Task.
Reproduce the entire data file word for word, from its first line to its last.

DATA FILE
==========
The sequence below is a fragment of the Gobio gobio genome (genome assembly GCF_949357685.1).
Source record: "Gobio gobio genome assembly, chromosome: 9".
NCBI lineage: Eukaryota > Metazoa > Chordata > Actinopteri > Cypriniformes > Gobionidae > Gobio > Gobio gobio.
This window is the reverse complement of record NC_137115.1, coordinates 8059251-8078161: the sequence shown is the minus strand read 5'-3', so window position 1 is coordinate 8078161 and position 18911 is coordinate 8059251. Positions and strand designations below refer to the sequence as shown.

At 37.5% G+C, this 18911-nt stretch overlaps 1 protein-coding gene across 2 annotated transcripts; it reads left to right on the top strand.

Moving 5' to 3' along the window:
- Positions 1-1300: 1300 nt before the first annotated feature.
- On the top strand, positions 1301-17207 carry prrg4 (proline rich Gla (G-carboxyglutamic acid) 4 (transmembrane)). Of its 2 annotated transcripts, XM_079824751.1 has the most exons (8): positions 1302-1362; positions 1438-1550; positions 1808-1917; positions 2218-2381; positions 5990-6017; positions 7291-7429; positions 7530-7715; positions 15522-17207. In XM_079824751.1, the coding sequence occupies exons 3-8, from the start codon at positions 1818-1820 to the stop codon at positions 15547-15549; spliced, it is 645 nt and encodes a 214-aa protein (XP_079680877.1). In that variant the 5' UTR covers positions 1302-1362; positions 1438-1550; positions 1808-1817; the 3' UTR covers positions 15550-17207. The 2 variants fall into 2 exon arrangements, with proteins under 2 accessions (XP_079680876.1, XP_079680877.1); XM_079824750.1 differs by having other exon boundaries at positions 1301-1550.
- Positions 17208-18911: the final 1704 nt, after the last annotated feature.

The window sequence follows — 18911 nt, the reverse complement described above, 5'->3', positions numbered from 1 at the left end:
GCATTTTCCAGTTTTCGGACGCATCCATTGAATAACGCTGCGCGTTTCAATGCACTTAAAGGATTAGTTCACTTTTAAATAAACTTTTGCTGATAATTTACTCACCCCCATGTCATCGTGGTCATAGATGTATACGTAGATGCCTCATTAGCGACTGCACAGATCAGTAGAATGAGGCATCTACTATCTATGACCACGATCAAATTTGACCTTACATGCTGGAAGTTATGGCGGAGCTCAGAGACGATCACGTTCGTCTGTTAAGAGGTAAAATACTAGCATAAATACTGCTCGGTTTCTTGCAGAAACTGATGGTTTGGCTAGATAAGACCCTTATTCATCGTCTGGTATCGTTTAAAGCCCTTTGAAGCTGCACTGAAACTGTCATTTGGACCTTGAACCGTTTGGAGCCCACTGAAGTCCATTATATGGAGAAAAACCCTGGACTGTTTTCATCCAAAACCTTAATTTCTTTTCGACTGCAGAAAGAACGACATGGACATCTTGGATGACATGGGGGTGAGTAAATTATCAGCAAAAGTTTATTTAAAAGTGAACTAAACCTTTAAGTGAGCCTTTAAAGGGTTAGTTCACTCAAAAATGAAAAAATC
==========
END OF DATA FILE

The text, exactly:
The sequence below is a fragment of the Gobio gobio genome (genome assembly GCF_949357685.1).
Source record: "Gobio gobio genome assembly, chromosome: 9".
NCBI lineage: Eukaryota > Metazoa > Chordata > Actinopteri > Cypriniformes > Gobionidae > Gobio > Gobio gobio.
This window is the reverse complement of record NC_137115.1, coordinates 8059251-8078161: the sequence shown is the minus strand read 5'-3', so window position 1 is coordinate 8078161 and position 18911 is coordinate 8059251. Positions and strand designations below refer to the sequence as shown.

At 37.5% G+C, this 18911-nt stretch overlaps 1 protein-coding gene across 2 annotated transcripts; it reads left to right on the top strand.

Moving 5' to 3' along the window:
- Positions 1-1300: 1300 nt before the first annotated feature.
- On the top strand, positions 1301-17207 carry prrg4 (proline rich Gla (G-carboxyglutamic acid) 4 (transmembrane)). Of its 2 annotated transcripts, XM_079824751.1 has the most exons (8): positions 1302-1362; positions 1438-1550; positions 1808-1917; positions 2218-2381; positions 5990-6017; positions 7291-7429; positions 7530-7715; positions 15522-17207. In XM_079824751.1, the coding sequence occupies exons 3-8, from the start codon at positions 1818-1820 to the stop codon at positions 15547-15549; spliced, it is 645 nt and encodes a 214-aa protein (XP_079680877.1). In that variant the 5' UTR covers positions 1302-1362; positions 1438-1550; positions 1808-1817; the 3' UTR covers positions 15550-17207. The 2 variants fall into 2 exon arrangements, with proteins under 2 accessions (XP_079680876.1, XP_079680877.1); XM_079824750.1 differs by having other exon boundaries at positions 1301-1550.
- Positions 17208-18911: the final 1704 nt, after the last annotated feature.

The window sequence follows — 18911 nt, the reverse complement described above, 5'->3', positions numbered from 1 at the left end:
GCATTTTCCAGTTTTCGGACGCATCCATTGAATAACGCTGCGCGTTTCAATGCACTTAAAGGATTAGTTCACTTTTAAATAAACTTTTGCTGATAATTTACTCACCCCCATGTCATCGTGGTCATAGATGTATACGTAGATGCCTCATTAGCGACTGCACAGATCAGTAGAATGAGGCATCTACTATCTATGACCACGATCAAATTTGACCTTACATGCTGGAAGTTATGGCGGAGCTCAGAGACGATCACGTTCGTCTGTTAAGAGGTAAAATACTAGCATAAATACTGCTCGGTTTCTTGCAGAAACTGATGGTTTGGCTAGATAAGACCCTTATTCATCGTCTGGTATCGTTTAAAGCCCTTTGAAGCTGCACTGAAACTGTCATTTGGACCTTGAACCGTTTGGAGCCCACTGAAGTCCATTATATGGAGAAAAACCCTGGACTGTTTTCATCCAAAACCTTAATTTCTTTTCGACTGCAGAAAGAACGACATGGACATCTTGGATGACATGGGGGTGAGTAAATTATCAGCAAAAGTTTATTTAAAAGTGAACTAAACCTTTAAGTGAGCCTTTAAAGGGTTAGTTCACTCAAAAATGAAAAAATC